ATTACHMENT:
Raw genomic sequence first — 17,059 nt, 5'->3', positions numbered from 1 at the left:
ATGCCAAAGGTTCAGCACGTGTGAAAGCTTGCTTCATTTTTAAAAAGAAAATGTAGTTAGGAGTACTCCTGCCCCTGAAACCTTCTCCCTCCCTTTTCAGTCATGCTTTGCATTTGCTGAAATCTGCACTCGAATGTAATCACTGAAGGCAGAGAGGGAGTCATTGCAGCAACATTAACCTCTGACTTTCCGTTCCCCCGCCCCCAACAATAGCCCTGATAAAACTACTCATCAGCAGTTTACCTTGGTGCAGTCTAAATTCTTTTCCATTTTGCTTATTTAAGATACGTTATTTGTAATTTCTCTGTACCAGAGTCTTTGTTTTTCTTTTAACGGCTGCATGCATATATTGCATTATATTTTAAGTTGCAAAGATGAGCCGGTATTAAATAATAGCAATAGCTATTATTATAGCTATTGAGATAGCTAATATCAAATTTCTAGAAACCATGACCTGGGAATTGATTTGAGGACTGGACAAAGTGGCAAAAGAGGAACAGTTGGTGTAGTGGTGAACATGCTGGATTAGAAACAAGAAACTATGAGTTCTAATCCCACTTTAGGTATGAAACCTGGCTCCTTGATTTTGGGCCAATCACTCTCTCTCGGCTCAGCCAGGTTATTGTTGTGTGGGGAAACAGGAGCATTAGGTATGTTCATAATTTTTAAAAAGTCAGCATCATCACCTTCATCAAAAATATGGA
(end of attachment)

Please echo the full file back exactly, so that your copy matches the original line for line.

Raw genomic sequence first — 17,059 nt, 5'->3', positions numbered from 1 at the left:
ATGCCAAAGGTTCAGCACGTGTGAAAGCTTGCTTCATTTTTAAAAAGAAAATGTAGTTAGGAGTACTCCTGCCCCTGAAACCTTCTCCCTCCCTTTTCAGTCATGCTTTGCATTTGCTGAAATCTGCACTCGAATGTAATCACTGAAGGCAGAGAGGGAGTCATTGCAGCAACATTAACCTCTGACTTTCCGTTCCCCCGCCCCCAACAATAGCCCTGATAAAACTACTCATCAGCAGTTTACCTTGGTGCAGTCTAAATTCTTTTCCATTTTGCTTATTTAAGATACGTTATTTGTAATTTCTCTGTACCAGAGTCTTTGTTTTTCTTTTAACGGCTGCATGCATATATTGCATTATATTTTAAGTTGCAAAGATGAGCCGGTATTAAATAATAGCAATAGCTATTATTATAGCTATTGAGATAGCTAATATCAAATTTCTAGAAACCATGACCTGGGAATTGATTTGAGGACTGGACAAAGTGGCAAAAGAGGAACAGTTGGTGTAGTGGTGAACATGCTGGATTAGAAACAAGAAACTATGAGTTCTAATCCCACTTTAGGTATGAAACCTGGCTCCTTGATTTTGGGCCAATCACTCTCTCTCGGCTCAGCCAGGTTATTGTTGTGTGGGGAAACAGGAGCATTAGGTATGTTCATAATTTTTAAAAAGTCAGCATCATCACCTTCATCAAAAATATGGA